October 19, 2016

The One Thing I Wish I Knew In My 20’s

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Unsplash / Austin Schmid
Unsplash / Austin Schmid

I was 25 and I went shopping for an engagement ring for my girlfriend.

We had been together for three years and my dad kept asking when I would marry her. My friends kept asking. Her friends kept asking. Her dad kept asking her.

We were living together. And I liked her. Maybe I loved her.

But I started to shake uncontrollably when I was looking at rings in the store. My friend who I was with took one look at me and quoted a lyric from an MC 900 Ft Jesus song: “Something’s gonna happen and it’s probably not good.”

So I didn’t buy the ring. We didn’t get married. She moved out. We moved to different cities. I called her once a few years later but now she’s not even on Facebook and we haven’t talked since.

I forgot everything about her basically.

That sums up the 20s – EVERYTHING you think is important and meaningful has absolutely no bearing on your future life.

I loved her. I had a job. I was trying to write novels. I had friends. I was a computer programmer.

Now…none of the above is true. (oh, I have friends. Just different friends – 100% different).

And everything in my 30s….nothing is true anymore (except I have two kids still. Although now they are not babies. They used to be more stupid than me. Now they are smarter.).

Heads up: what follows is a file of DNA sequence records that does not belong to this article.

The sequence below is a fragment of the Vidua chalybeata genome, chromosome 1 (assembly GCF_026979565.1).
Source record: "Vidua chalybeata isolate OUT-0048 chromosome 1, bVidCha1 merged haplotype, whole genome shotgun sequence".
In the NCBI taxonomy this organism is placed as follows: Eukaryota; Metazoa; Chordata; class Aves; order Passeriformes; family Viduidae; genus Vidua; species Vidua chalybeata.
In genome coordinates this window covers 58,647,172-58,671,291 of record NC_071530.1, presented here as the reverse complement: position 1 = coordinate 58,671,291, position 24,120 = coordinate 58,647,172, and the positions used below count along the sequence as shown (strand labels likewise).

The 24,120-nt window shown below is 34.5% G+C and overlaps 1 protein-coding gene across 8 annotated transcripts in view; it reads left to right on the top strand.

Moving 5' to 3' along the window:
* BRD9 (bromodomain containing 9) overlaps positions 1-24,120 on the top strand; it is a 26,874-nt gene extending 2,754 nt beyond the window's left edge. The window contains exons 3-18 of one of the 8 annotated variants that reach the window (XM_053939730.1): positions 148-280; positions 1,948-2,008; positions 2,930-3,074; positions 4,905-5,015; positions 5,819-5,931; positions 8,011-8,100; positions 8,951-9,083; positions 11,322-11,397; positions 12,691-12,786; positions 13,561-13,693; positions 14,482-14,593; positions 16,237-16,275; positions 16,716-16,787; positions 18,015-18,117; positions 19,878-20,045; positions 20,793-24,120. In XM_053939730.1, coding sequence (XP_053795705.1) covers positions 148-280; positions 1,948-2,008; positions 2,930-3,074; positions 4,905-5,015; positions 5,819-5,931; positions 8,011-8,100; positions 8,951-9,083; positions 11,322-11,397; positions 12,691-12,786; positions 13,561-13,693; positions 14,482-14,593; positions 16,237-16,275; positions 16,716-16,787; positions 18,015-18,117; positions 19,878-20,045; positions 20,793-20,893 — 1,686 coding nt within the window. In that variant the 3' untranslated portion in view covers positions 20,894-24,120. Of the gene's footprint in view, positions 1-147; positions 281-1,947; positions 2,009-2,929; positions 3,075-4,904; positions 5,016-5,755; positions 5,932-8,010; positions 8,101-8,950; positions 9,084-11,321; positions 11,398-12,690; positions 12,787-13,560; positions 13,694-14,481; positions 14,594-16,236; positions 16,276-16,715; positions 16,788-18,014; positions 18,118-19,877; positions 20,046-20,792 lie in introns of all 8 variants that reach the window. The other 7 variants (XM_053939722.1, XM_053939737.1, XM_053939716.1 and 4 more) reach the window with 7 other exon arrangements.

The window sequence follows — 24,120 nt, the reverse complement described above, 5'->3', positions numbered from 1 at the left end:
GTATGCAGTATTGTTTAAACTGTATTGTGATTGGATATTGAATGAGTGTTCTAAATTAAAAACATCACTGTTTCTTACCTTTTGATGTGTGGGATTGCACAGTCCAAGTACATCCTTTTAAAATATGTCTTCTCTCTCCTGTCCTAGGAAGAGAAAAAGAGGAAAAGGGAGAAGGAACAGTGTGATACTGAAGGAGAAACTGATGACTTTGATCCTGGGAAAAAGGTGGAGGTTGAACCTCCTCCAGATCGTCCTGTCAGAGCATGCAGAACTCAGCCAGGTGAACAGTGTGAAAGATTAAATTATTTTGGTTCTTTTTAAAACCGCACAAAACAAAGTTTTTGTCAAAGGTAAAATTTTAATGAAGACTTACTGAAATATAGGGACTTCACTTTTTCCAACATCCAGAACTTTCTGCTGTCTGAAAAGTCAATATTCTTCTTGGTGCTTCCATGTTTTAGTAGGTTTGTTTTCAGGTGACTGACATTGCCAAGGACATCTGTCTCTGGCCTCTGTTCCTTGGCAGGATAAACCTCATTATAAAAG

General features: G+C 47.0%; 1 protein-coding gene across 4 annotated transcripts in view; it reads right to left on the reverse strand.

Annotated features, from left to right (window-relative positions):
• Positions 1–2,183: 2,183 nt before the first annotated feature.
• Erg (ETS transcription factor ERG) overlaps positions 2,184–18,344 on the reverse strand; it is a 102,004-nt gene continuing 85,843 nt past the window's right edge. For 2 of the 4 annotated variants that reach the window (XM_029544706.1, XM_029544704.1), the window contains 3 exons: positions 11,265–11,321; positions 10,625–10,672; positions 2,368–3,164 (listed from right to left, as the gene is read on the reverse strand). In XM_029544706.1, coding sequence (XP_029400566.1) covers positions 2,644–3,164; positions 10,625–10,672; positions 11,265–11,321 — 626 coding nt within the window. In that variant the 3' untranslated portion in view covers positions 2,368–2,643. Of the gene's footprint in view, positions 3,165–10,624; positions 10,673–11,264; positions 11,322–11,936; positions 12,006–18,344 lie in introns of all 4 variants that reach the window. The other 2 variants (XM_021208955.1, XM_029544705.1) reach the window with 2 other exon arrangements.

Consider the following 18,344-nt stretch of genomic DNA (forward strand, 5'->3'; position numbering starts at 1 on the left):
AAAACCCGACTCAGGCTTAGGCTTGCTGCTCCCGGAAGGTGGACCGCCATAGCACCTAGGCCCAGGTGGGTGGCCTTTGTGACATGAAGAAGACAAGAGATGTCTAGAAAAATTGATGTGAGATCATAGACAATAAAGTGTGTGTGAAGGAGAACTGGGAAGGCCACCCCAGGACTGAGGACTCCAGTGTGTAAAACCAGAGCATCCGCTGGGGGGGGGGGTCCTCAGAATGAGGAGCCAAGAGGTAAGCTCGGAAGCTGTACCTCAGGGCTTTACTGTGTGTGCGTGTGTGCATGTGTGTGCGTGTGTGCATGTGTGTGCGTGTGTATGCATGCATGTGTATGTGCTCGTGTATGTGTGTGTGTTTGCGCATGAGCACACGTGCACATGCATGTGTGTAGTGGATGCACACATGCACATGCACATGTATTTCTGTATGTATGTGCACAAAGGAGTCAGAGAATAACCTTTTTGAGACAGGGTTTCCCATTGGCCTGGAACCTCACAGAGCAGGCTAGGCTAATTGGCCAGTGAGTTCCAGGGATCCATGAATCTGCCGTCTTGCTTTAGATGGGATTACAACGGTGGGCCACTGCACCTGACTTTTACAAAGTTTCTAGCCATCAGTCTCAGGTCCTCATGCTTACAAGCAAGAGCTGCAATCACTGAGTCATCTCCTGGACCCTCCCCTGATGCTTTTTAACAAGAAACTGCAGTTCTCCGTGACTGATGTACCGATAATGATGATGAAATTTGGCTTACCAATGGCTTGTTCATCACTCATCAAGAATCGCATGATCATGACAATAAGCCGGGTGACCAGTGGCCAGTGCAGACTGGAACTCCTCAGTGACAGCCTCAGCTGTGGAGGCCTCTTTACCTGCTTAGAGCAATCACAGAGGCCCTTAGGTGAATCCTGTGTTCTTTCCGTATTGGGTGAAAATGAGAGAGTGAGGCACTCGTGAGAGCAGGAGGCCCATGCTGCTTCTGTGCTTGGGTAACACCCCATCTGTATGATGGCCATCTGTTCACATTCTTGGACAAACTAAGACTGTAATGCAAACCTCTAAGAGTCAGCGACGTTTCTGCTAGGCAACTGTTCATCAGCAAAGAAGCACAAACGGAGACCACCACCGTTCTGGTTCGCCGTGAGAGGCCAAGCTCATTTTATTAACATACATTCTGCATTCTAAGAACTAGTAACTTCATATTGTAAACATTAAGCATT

I’m 48 now. I know this: when I’m 68 I’ll think, “Man, nothing mattered when I was 48.”

My most recent career change occurred when I was 47. Before that, I started writing seriously (I wrote 5 or 6 very unserious books in my 30s) when I was 42.

In my 20s and 30s my average weight was about 155 – 170. Now it’s 140. I write every day. I don’t obsess on money all day long. And I make bad decisions all day long – just like I did in my 20s.

The main skill I got between my 20s and now is that I bounce back from bad things faster.

I was VERY successful in my late 20s. And then a TOTAL FAILURE after. Then VERY SUCCESSFUL. And so on.

So that didn’t change. Only my ability to bounce back from really bad things.

Horrible things. Things you wouldn’t want to wish on anyone and yet they happen, in some form or other, to everyone.

So the only thing I can with full integrity say I wish I had known is: nothing at all matters.

Oh, and since nothing matters, once you realize that you’ll start to bounce back faster.

This doesn’t mean lie in bed all day because…blah. Instead, I go all out every day. I throw myself into everything. Even when I make a fool of myself. Why not?

And since nothing matters, might as well be kind to people as much as possible.

Later, we will all laugh at the same joke at the end of this very very long day. TC mark

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